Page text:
The main alliance of Persian Gulf states failed to support a proposal by the United Arab Emirates demanding that Hussein and his government go into exile to avert a war. Although most of the six members of the Gulf Cooperation Council actually approve of the plan, the issue is so delicate that they said what is needed is the endorsement of the entire Arab League, which dodged the proposal at a weekend meeting.


A Washington Post-ABC poll showed that while a majority of Americans support military strikes against Iraq, many have reservations about an invasion, especially without a U.N. authorization. Republican men (89 percent) and Republican women (82 percent) are most supportive of the war. On the other hand, only slightly more than a third of Democratic women and nonwhites approve of an Iraq invasion. Overall, about 59 percent support war with or without reservation, while 37 percent oppose it with the rest having no opinion, according to the Post poll.

Air Force Gen. Richard B. Meyers, chairman of the Joint Chiefs of Staff, said the United States is aiming for a brief conflict in Iraq that minimizes civilian casualties. Speaking at a breakfast meeting with reporters, Meyers said that any war with Iraq would be fought on two fronts, whether or not Turkey allows U.S. troops to deploy there, and could be over before a battle for the capital, Baghdad.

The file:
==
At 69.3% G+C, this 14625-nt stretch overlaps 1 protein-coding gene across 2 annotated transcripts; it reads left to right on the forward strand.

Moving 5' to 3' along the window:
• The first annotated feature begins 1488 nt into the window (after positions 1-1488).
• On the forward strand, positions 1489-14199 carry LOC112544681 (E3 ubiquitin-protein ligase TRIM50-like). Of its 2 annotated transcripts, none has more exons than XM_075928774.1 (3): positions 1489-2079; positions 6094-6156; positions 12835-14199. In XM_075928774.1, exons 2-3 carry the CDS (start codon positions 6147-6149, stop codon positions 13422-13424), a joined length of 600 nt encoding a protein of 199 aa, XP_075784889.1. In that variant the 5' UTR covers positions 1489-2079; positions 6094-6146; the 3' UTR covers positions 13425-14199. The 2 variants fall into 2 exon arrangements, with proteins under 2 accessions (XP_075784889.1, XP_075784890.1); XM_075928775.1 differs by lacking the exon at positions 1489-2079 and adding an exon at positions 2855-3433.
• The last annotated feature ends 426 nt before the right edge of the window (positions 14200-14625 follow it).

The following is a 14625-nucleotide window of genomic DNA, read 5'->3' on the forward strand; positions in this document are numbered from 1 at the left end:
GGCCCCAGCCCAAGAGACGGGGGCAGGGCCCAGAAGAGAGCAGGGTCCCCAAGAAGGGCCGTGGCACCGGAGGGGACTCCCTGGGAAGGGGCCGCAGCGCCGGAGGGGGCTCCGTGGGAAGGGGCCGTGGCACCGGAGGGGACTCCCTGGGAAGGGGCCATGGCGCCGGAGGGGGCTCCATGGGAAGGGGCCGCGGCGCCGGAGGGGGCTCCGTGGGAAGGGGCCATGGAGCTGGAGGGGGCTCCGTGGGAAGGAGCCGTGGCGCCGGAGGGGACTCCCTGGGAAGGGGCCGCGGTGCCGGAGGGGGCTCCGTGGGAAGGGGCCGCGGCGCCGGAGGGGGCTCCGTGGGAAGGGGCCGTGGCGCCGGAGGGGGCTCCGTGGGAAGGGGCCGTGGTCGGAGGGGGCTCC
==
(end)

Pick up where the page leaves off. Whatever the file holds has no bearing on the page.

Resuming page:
The foreign ministers of France, Russia and Germany said in a joint statement that they would "not allow" a Security Council resolution that authorized war against Iraq. At a meeting in Paris, the three nations said that Iraq is showing much more cooperation in disarming and that there was no need to invade that nation now to force disarmament.

Blix also said that Iraq was showing "a greater measure of cooperation" by destroying Al Samoud missiles and permitting Iraqi weapons scientists to meet privately with U.N. inspectors.